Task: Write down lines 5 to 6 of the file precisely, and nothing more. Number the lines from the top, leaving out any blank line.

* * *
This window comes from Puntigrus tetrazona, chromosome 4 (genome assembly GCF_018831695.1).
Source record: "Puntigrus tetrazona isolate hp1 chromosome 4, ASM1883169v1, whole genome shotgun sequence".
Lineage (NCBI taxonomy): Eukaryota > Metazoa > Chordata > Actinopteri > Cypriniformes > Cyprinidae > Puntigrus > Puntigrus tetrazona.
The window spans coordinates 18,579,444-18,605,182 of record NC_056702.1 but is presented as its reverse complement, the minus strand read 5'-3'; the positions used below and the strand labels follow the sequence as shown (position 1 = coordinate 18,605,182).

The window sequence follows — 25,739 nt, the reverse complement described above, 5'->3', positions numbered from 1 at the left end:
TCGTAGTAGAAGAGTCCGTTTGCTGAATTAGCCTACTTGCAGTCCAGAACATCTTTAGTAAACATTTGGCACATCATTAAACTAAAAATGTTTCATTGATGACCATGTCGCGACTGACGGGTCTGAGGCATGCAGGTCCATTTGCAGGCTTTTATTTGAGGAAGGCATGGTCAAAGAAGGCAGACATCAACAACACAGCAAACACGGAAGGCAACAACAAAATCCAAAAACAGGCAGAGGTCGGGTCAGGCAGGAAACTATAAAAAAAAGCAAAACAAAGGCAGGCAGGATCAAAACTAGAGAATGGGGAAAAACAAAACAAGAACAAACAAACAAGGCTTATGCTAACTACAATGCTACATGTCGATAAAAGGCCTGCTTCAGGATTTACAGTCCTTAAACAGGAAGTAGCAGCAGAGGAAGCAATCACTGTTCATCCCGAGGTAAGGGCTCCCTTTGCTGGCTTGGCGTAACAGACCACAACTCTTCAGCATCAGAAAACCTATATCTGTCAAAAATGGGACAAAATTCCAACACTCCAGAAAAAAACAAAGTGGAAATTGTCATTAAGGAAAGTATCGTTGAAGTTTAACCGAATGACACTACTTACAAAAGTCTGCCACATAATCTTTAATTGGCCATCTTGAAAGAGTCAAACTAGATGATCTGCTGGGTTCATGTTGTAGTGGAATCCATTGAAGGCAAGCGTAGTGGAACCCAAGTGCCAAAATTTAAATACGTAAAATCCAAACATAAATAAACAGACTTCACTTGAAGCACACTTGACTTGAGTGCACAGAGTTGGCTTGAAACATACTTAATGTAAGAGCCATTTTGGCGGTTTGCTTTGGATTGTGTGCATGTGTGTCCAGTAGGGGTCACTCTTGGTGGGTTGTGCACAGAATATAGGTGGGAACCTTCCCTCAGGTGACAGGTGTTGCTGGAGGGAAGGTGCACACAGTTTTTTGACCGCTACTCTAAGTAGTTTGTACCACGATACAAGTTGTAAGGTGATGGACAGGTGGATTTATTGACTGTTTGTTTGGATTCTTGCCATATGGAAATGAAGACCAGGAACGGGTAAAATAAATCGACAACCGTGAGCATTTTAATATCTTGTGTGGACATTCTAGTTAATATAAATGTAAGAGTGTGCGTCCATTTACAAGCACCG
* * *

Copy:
The window sequence follows — 25,739 nt, the reverse complement described above, 5'->3', positions numbered from 1 at the left end:
TCGTAGTAGAAGAGTCCGTTTGCTGAATTAGCCTACTTGCAGTCCAGAACATCTTTAGTAAACATTTGGCACATCATTAAACTAAAAATGTTTCATTGATGACCATGTCGCGACTGACGGGTCTGAGGCATGCAGGTCCATTTGCAGGCTTTTATTTGAGGAAGGCATGGTCAAAGAAGGCAGACATCAACAACACAGCAAACACGGAAGGCAACAACAAAATCCAAAAACAGGCAGAGGTCGGGTCAGGCAGGAAACTATAAAAAAAAGCAAAACAAAGGCAGGCAGGATCAAAACTAGAGAATGGGGAAAAACAAAACAAGAACAAACAAACAAGGCTTATGCTAACTACAATGCTACATGTCGATAAAAGGCCTGCTTCAGGATTTACAGTCCTTAAACAGGAAGTAGCAGCAGAGGAAGCAATCACTGTTCATCCCGAGGTAAGGGCTCCCTTTGCTGGCTTGGCGTAACAGACCACAACTCTTCAGCATCAGAAAACCTATATCTGTCAAAAATGGGACAAAATTCCAACACTCCAGAAAAAAACAAAGTGGAAATTGTCATTAAGGAAAGTATCGTTGAAGTTTAACCGAATGACACTACTTACAAAAGTCTGCCACATAATCTTTAATTGGCCATCTTGAAAGAGTCAAACTAGATGATCTGCTGGGTTCATGTTGTAGTGGAATCCATTGAAGGCAAGCGTAGTGGAACCCAAGTGCCAAAATTTAAATACGTAAAATCCAAACATAAATAAACAGACTTCACTTGAAGCACACTTGACTTGAGTGCACAGAGTTGGCTTGAAACATACTTAATGTAAGAGCCATTTTGGCGGTTTGCTTTGGATTGTGTGCATGTGTGTCCAGTAGGGGTCACTCTTGGTGGGTTGTGCACAGAATATAGGTGGGAACCTTCCCTCAGGTGACAGGTGTTGCTGGAGGGAAGGTGCACACAGTTTTTTGACCGCTACTCTAAGTAGTTTGTACCACGATACAAGTTGTAAGGTGATGGACAGGTGGATTTATTGACTGTTTGTTTGGATTCTTGCCATATGGAAATGAAGACCAGGAACGGGTAAAATAAATCGACAACCGTGAGCATTTTAATATCTTGTGTGGACATTCTAGTTAATATAAATGTAAGAGTGTGCGTCCATTTACAAGCACCG